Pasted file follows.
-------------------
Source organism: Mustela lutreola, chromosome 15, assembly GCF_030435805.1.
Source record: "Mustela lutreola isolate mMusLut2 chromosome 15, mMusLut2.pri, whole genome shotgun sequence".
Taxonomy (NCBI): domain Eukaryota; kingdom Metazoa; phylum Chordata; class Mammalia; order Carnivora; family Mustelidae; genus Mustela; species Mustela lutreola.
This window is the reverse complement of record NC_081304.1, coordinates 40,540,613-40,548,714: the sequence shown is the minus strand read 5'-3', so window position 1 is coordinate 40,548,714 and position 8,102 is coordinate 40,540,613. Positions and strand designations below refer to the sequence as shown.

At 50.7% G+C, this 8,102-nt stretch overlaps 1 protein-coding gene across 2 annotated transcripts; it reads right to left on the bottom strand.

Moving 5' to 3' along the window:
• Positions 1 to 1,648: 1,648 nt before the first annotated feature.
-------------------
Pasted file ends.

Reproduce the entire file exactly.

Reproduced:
Source organism: Mustela lutreola, chromosome 15, assembly GCF_030435805.1.
Source record: "Mustela lutreola isolate mMusLut2 chromosome 15, mMusLut2.pri, whole genome shotgun sequence".
Taxonomy (NCBI): domain Eukaryota; kingdom Metazoa; phylum Chordata; class Mammalia; order Carnivora; family Mustelidae; genus Mustela; species Mustela lutreola.
This window is the reverse complement of record NC_081304.1, coordinates 40,540,613-40,548,714: the sequence shown is the minus strand read 5'-3', so window position 1 is coordinate 40,548,714 and position 8,102 is coordinate 40,540,613. Positions and strand designations below refer to the sequence as shown.

At 50.7% G+C, this 8,102-nt stretch overlaps 1 protein-coding gene across 2 annotated transcripts; it reads right to left on the bottom strand.

Moving 5' to 3' along the window:
• Positions 1 to 1,648: 1,648 nt before the first annotated feature.